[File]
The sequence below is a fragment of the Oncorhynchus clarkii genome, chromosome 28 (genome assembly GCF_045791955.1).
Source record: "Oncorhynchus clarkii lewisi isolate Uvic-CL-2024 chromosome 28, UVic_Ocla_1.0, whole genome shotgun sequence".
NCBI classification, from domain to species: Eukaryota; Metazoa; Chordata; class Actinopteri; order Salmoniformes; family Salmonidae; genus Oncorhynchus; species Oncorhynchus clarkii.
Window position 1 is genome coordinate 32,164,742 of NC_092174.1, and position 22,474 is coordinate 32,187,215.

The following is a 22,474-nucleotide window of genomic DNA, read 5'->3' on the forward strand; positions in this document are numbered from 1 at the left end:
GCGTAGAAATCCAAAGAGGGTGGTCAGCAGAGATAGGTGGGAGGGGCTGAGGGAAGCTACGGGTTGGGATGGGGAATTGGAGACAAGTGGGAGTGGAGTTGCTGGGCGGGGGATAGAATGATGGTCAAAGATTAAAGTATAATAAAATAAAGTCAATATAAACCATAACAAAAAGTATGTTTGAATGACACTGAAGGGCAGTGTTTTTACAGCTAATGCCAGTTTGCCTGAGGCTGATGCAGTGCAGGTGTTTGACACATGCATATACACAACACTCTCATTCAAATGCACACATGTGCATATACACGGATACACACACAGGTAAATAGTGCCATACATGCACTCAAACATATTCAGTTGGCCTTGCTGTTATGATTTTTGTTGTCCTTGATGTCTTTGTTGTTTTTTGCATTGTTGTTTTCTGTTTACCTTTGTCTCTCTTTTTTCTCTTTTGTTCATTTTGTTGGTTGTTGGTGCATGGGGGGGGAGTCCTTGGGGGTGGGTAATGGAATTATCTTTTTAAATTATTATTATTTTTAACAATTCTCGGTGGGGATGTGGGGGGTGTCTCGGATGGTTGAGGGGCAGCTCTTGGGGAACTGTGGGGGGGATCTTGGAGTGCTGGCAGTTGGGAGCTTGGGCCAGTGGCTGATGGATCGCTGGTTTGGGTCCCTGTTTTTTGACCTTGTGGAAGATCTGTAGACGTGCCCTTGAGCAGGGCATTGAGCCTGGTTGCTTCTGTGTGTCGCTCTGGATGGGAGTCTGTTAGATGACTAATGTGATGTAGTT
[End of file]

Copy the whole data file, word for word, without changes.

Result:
The sequence below is a fragment of the Oncorhynchus clarkii genome, chromosome 28 (genome assembly GCF_045791955.1).
Source record: "Oncorhynchus clarkii lewisi isolate Uvic-CL-2024 chromosome 28, UVic_Ocla_1.0, whole genome shotgun sequence".
NCBI classification, from domain to species: Eukaryota; Metazoa; Chordata; class Actinopteri; order Salmoniformes; family Salmonidae; genus Oncorhynchus; species Oncorhynchus clarkii.
Window position 1 is genome coordinate 32,164,742 of NC_092174.1, and position 22,474 is coordinate 32,187,215.

The following is a 22,474-nucleotide window of genomic DNA, read 5'->3' on the forward strand; positions in this document are numbered from 1 at the left end:
GCGTAGAAATCCAAAGAGGGTGGTCAGCAGAGATAGGTGGGAGGGGCTGAGGGAAGCTACGGGTTGGGATGGGGAATTGGAGACAAGTGGGAGTGGAGTTGCTGGGCGGGGGATAGAATGATGGTCAAAGATTAAAGTATAATAAAATAAAGTCAATATAAACCATAACAAAAAGTATGTTTGAATGACACTGAAGGGCAGTGTTTTTACAGCTAATGCCAGTTTGCCTGAGGCTGATGCAGTGCAGGTGTTTGACACATGCATATACACAACACTCTCATTCAAATGCACACATGTGCATATACACGGATACACACACAGGTAAATAGTGCCATACATGCACTCAAACATATTCAGTTGGCCTTGCTGTTATGATTTTTGTTGTCCTTGATGTCTTTGTTGTTTTTTGCATTGTTGTTTTCTGTTTACCTTTGTCTCTCTTTTTTCTCTTTTGTTCATTTTGTTGGTTGTTGGTGCATGGGGGGGGAGTCCTTGGGGGTGGGTAATGGAATTATCTTTTTAAATTATTATTATTTTTAACAATTCTCGGTGGGGATGTGGGGGGTGTCTCGGATGGTTGAGGGGCAGCTCTTGGGGAACTGTGGGGGGGATCTTGGAGTGCTGGCAGTTGGGAGCTTGGGCCAGTGGCTGATGGATCGCTGGTTTGGGTCCCTGTTTTTTGACCTTGTGGAAGATCTGTAGACGTGCCCTTGAGCAGGGCATTGAGCCTGGTTGCTTCTGTGTGTCGCTCTGGATGGGAGTCTGTTAGATGACTAATGTGATGTAGTT